Hold Still: A Memoir with Photographs

Image of Hold Still: A Memoir with Photographs
Release Date: 
May 12, 2015
Little, Brown & Company
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“a family history like no other.”

“I had returned at night to my room reeking of decomposition, the gag-making stench wafting up afresh from my film holders as I changed negatives in the motel bathroom. I had slipped on chunks of fatty adipocere and found hair stuck to the brake pedal of the Suburban as I drove home at night.”

That one small excerpt from Sally Mann’s startling memoir, Hold Still, says so much about the book, about Mann’s upbringing, and about her approach to life. She admits several times in the book to being afraid at certain times—in specific situations. But what we come away with is an image of an extraordinarily bold, daring artist and surprisingly involving writer. If you knew her fairly well before reading the book, those things might not be so surprising. For example, she has a master’s degree in creative writing. People around Lexington, Virginia, where she lives and works know who she is but have no idea of her level of fame and accomplishment outside her base.

For the slightly unkempt little woman lugging an unwieldy box camera and tripod around, this local girl, Sally Munger, has moved in high places but prefers her farm, her privacy, her freedom to tackle difficult and highly controversial subjects in her work. The first hundred pages or so of this work deals with the family pictures that establish her as a force in the world of fine photography with her initial books having the imprimatur of being published by Aperture. But those pages are also a love letter to Lexington and surrounding Rockbridge County.

There’s darkness, too, in her early and lasting marriage to Larry Mann and the subsequent tragic tale of his adoptive parents’ grisly death at home in very expensive New Canaan, Connecticut, along with other revelations. It’s that swing from an idyllic life, knowing and spending time with the Lexington resident and artist, Cy Twombly, to deep darkness that happens like the contrasts in a good black-and-white print.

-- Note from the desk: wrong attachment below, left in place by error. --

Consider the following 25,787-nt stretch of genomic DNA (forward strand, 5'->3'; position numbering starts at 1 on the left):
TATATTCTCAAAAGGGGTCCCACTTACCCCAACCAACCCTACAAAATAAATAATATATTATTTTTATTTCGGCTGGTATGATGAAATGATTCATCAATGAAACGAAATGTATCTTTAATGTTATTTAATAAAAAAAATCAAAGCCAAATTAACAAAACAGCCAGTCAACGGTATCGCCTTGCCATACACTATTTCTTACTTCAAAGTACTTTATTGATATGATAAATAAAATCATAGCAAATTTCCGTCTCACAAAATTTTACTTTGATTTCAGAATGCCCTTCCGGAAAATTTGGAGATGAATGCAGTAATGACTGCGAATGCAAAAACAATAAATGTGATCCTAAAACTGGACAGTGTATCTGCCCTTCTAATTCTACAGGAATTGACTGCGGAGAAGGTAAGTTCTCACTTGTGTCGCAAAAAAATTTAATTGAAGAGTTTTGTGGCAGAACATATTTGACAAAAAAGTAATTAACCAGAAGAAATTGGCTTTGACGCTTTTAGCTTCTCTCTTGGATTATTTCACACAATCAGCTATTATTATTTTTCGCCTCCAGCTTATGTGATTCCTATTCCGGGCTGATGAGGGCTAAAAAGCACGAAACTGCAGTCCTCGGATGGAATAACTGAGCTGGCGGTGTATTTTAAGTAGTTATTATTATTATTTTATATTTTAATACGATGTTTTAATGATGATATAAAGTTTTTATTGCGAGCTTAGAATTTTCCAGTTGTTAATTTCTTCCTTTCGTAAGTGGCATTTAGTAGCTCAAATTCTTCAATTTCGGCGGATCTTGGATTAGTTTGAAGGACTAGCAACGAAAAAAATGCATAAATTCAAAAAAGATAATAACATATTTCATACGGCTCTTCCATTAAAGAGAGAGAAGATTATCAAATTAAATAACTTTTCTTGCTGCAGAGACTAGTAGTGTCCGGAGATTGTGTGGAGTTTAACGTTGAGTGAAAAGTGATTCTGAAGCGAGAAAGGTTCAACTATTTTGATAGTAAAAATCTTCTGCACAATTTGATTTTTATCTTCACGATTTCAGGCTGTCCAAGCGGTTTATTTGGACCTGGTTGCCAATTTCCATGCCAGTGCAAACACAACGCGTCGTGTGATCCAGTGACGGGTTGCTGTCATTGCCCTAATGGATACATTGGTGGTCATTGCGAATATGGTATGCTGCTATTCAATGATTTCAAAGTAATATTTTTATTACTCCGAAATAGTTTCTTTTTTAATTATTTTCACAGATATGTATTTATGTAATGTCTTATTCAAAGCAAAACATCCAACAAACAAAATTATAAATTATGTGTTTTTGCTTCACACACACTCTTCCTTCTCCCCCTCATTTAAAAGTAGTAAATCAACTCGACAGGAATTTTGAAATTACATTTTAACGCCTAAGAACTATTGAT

The uproar created by the few nude images of her children in her book, Immediate Family, caught her off balance. They were shot on their secluded private property where the kids routinely swam in the nude. No one in the photography community was ruffled by the images, but there were those who didn’t understand the Mann family’s live and let live approach, one with its origins in Mann’s own childhood freedom without clothing.

As chapters progress, we get a good, long look first at Sally Munger’s mother who, for a number of years, ran the bookstore at Washington and Lee University and brought in celebrated authors like Truman Capote and Reynolds Price. The hints at a childhood of privilege—at least of an intellectual privilege—begin to build. At one point the parents take their daughter to Maine and visit Scott Nearing and his wife. Sally is sent off to Vermont to boarding school at Putney. After graduation, she enters Bennington College and, after her sophomore year, marries Larry Mann and, together, they spend her junior year in Europe.

She explores her family origins, both maternal and paternal, finding that her great grandfather was an inventor of a mechanized cotton gin that made him very rich. She finds ideal marriages and scandalous ones. And she comes to know her father, a classic, old-fashioned country doctor, on a new level after his death. His fascination with death and its iconography have a deep effect on his daughter, leading to her exhibition and book of a series of large format photographs taken at a Tennessee forensic facility known as the body farm. She spent days outdoors among the rotting bodies making photographs of the decaying flesh.

Her curiosity and need to understand this aspect of death required steely nerves. But her need to make images also required strong ethical considerations. “I did not take a picture the day that Larry picked up my father in his arms and carried him like a child to the bathroom, both their faces anguished. To do so would have been crossing a line.”

In an unusual feature for a memoir, but totally necessary for this one, is the inclusion, interrupting the text, of many photographs. They suffer from being printed on uncoated paper at fairly low resolution. But perhaps that, too, is appropriate for they are not being published here as fine art but rather to illustrate points being made in the text.

Altogether, this is a look inside the workings of a fine artist who uses ancient analog processes to produce totally modern work. And it’s a family history like no other.